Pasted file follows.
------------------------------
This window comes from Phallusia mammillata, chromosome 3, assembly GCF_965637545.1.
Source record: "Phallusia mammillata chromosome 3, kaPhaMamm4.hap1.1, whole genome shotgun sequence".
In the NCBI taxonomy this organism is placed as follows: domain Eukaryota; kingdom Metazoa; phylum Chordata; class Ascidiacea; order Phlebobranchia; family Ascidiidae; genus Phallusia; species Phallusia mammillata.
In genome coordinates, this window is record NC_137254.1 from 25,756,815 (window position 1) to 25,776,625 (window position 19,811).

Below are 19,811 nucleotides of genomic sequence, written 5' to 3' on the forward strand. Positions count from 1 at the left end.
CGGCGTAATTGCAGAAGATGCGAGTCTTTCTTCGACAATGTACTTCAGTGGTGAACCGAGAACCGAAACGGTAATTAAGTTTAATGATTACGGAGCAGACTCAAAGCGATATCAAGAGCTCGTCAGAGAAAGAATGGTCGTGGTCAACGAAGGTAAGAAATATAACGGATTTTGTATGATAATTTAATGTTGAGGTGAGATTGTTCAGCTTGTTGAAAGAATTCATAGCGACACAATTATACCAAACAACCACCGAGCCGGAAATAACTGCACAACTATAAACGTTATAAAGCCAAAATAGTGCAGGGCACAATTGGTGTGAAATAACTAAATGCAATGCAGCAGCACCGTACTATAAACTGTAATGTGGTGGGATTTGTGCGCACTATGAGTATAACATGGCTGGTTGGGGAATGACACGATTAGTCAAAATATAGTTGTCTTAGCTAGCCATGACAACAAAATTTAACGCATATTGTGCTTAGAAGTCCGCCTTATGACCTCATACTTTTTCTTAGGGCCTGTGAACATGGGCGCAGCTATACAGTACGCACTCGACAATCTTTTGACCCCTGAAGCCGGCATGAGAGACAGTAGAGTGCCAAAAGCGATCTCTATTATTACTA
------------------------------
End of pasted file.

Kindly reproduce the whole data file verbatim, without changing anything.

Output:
This window comes from Phallusia mammillata, chromosome 3, assembly GCF_965637545.1.
Source record: "Phallusia mammillata chromosome 3, kaPhaMamm4.hap1.1, whole genome shotgun sequence".
In the NCBI taxonomy this organism is placed as follows: domain Eukaryota; kingdom Metazoa; phylum Chordata; class Ascidiacea; order Phlebobranchia; family Ascidiidae; genus Phallusia; species Phallusia mammillata.
In genome coordinates, this window is record NC_137254.1 from 25,756,815 (window position 1) to 25,776,625 (window position 19,811).

Below are 19,811 nucleotides of genomic sequence, written 5' to 3' on the forward strand. Positions count from 1 at the left end.
CGGCGTAATTGCAGAAGATGCGAGTCTTTCTTCGACAATGTACTTCAGTGGTGAACCGAGAACCGAAACGGTAATTAAGTTTAATGATTACGGAGCAGACTCAAAGCGATATCAAGAGCTCGTCAGAGAAAGAATGGTCGTGGTCAACGAAGGTAAGAAATATAACGGATTTTGTATGATAATTTAATGTTGAGGTGAGATTGTTCAGCTTGTTGAAAGAATTCATAGCGACACAATTATACCAAACAACCACCGAGCCGGAAATAACTGCACAACTATAAACGTTATAAAGCCAAAATAGTGCAGGGCACAATTGGTGTGAAATAACTAAATGCAATGCAGCAGCACCGTACTATAAACTGTAATGTGGTGGGATTTGTGCGCACTATGAGTATAACATGGCTGGTTGGGGAATGACACGATTAGTCAAAATATAGTTGTCTTAGCTAGCCATGACAACAAAATTTAACGCATATTGTGCTTAGAAGTCCGCCTTATGACCTCATACTTTTTCTTAGGGCCTGTGAACATGGGCGCAGCTATACAGTACGCACTCGACAATCTTTTGACCCCTGAAGCCGGCATGAGAGACAGTAGAGTGCCAAAAGCGATCTCTATTATTACTA